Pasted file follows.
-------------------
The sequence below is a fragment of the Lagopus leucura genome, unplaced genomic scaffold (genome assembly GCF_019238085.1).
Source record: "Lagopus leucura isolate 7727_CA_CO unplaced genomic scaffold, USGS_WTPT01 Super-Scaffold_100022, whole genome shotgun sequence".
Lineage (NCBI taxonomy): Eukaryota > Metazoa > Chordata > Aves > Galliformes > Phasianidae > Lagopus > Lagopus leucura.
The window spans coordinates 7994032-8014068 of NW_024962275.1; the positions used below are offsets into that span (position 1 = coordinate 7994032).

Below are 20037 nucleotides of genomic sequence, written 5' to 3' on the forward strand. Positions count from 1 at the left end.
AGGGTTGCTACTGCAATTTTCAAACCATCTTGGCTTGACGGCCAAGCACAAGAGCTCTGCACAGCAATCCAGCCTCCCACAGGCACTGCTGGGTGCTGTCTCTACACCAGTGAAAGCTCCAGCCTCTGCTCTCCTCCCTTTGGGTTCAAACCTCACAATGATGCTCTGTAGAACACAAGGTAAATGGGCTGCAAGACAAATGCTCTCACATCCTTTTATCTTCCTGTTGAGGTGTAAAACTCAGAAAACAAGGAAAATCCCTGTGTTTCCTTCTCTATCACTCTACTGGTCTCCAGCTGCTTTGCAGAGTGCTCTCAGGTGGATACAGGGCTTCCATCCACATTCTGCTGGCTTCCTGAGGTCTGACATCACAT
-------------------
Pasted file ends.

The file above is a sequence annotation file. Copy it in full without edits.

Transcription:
The sequence below is a fragment of the Lagopus leucura genome, unplaced genomic scaffold (genome assembly GCF_019238085.1).
Source record: "Lagopus leucura isolate 7727_CA_CO unplaced genomic scaffold, USGS_WTPT01 Super-Scaffold_100022, whole genome shotgun sequence".
Lineage (NCBI taxonomy): Eukaryota > Metazoa > Chordata > Aves > Galliformes > Phasianidae > Lagopus > Lagopus leucura.
The window spans coordinates 7994032-8014068 of NW_024962275.1; the positions used below are offsets into that span (position 1 = coordinate 7994032).

Below are 20037 nucleotides of genomic sequence, written 5' to 3' on the forward strand. Positions count from 1 at the left end.
AGGGTTGCTACTGCAATTTTCAAACCATCTTGGCTTGACGGCCAAGCACAAGAGCTCTGCACAGCAATCCAGCCTCCCACAGGCACTGCTGGGTGCTGTCTCTACACCAGTGAAAGCTCCAGCCTCTGCTCTCCTCCCTTTGGGTTCAAACCTCACAATGATGCTCTGTAGAACACAAGGTAAATGGGCTGCAAGACAAATGCTCTCACATCCTTTTATCTTCCTGTTGAGGTGTAAAACTCAGAAAACAAGGAAAATCCCTGTGTTTCCTTCTCTATCACTCTACTGGTCTCCAGCTGCTTTGCAGAGTGCTCTCAGGTGGATACAGGGCTTCCATCCACATTCTGCTGGCTTCCTGAGGTCTGACATCACAT